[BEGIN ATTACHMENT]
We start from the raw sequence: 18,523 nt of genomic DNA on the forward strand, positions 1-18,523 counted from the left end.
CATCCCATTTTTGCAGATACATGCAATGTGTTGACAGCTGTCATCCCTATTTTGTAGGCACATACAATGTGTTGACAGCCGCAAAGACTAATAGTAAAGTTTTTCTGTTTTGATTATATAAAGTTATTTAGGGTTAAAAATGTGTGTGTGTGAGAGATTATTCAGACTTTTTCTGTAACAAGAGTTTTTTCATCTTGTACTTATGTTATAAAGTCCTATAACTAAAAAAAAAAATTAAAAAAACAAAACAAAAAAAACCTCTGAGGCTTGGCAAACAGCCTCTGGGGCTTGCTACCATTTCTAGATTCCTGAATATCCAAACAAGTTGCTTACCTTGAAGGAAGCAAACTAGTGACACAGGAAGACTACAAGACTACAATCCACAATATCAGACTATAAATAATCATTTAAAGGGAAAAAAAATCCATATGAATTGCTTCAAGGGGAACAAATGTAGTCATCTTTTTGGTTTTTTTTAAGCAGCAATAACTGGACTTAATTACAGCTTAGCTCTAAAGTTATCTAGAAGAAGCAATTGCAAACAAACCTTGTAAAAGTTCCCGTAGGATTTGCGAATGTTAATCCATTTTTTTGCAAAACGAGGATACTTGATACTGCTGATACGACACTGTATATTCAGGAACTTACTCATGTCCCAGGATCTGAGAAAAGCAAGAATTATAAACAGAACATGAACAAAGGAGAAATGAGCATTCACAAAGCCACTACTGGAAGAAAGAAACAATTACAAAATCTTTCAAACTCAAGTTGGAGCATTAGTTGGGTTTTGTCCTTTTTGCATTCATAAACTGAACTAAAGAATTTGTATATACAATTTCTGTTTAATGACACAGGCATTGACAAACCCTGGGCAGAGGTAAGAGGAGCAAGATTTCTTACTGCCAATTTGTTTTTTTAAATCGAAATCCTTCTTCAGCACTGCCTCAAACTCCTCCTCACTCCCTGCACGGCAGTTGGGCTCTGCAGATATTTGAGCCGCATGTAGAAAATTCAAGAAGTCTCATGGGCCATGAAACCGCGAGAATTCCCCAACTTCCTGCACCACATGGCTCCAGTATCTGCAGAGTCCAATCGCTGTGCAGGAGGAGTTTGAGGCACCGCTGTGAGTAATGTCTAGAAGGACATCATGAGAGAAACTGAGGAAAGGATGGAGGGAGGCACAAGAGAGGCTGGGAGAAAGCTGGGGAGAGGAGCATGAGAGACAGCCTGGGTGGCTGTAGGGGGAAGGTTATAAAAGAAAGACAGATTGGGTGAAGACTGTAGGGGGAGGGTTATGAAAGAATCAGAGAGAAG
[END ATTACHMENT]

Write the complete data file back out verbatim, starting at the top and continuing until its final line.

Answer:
We start from the raw sequence: 18,523 nt of genomic DNA on the forward strand, positions 1-18,523 counted from the left end.
CATCCCATTTTTGCAGATACATGCAATGTGTTGACAGCTGTCATCCCTATTTTGTAGGCACATACAATGTGTTGACAGCCGCAAAGACTAATAGTAAAGTTTTTCTGTTTTGATTATATAAAGTTATTTAGGGTTAAAAATGTGTGTGTGTGAGAGATTATTCAGACTTTTTCTGTAACAAGAGTTTTTTCATCTTGTACTTATGTTATAAAGTCCTATAACTAAAAAAAAAAATTAAAAAAACAAAACAAAAAAAACCTCTGAGGCTTGGCAAACAGCCTCTGGGGCTTGCTACCATTTCTAGATTCCTGAATATCCAAACAAGTTGCTTACCTTGAAGGAAGCAAACTAGTGACACAGGAAGACTACAAGACTACAATCCACAATATCAGACTATAAATAATCATTTAAAGGGAAAAAAAATCCATATGAATTGCTTCAAGGGGAACAAATGTAGTCATCTTTTTGGTTTTTTTTAAGCAGCAATAACTGGACTTAATTACAGCTTAGCTCTAAAGTTATCTAGAAGAAGCAATTGCAAACAAACCTTGTAAAAGTTCCCGTAGGATTTGCGAATGTTAATCCATTTTTTTGCAAAACGAGGATACTTGATACTGCTGATACGACACTGTATATTCAGGAACTTACTCATGTCCCAGGATCTGAGAAAAGCAAGAATTATAAACAGAACATGAACAAAGGAGAAATGAGCATTCACAAAGCCACTACTGGAAGAAAGAAACAATTACAAAATCTTTCAAACTCAAGTTGGAGCATTAGTTGGGTTTTGTCCTTTTTGCATTCATAAACTGAACTAAAGAATTTGTATATACAATTTCTGTTTAATGACACAGGCATTGACAAACCCTGGGCAGAGGTAAGAGGAGCAAGATTTCTTACTGCCAATTTGTTTTTTTAAATCGAAATCCTTCTTCAGCACTGCCTCAAACTCCTCCTCACTCCCTGCACGGCAGTTGGGCTCTGCAGATATTTGAGCCGCATGTAGAAAATTCAAGAAGTCTCATGGGCCATGAAACCGCGAGAATTCCCCAACTTCCTGCACCACATGGCTCCAGTATCTGCAGAGTCCAATCGCTGTGCAGGAGGAGTTTGAGGCACCGCTGTGAGTAATGTCTAGAAGGACATCATGAGAGAAACTGAGGAAAGGATGGAGGGAGGCACAAGAGAGGCTGGGAGAAAGCTGGGGAGAGGAGCATGAGAGACAGCCTGGGTGGCTGTAGGGGGAAGGTTATAAAAGAAAGACAGATTGGGTGAAGACTGTAGGGGGAGGGTTATGAAAGAATCAGAGAGAAG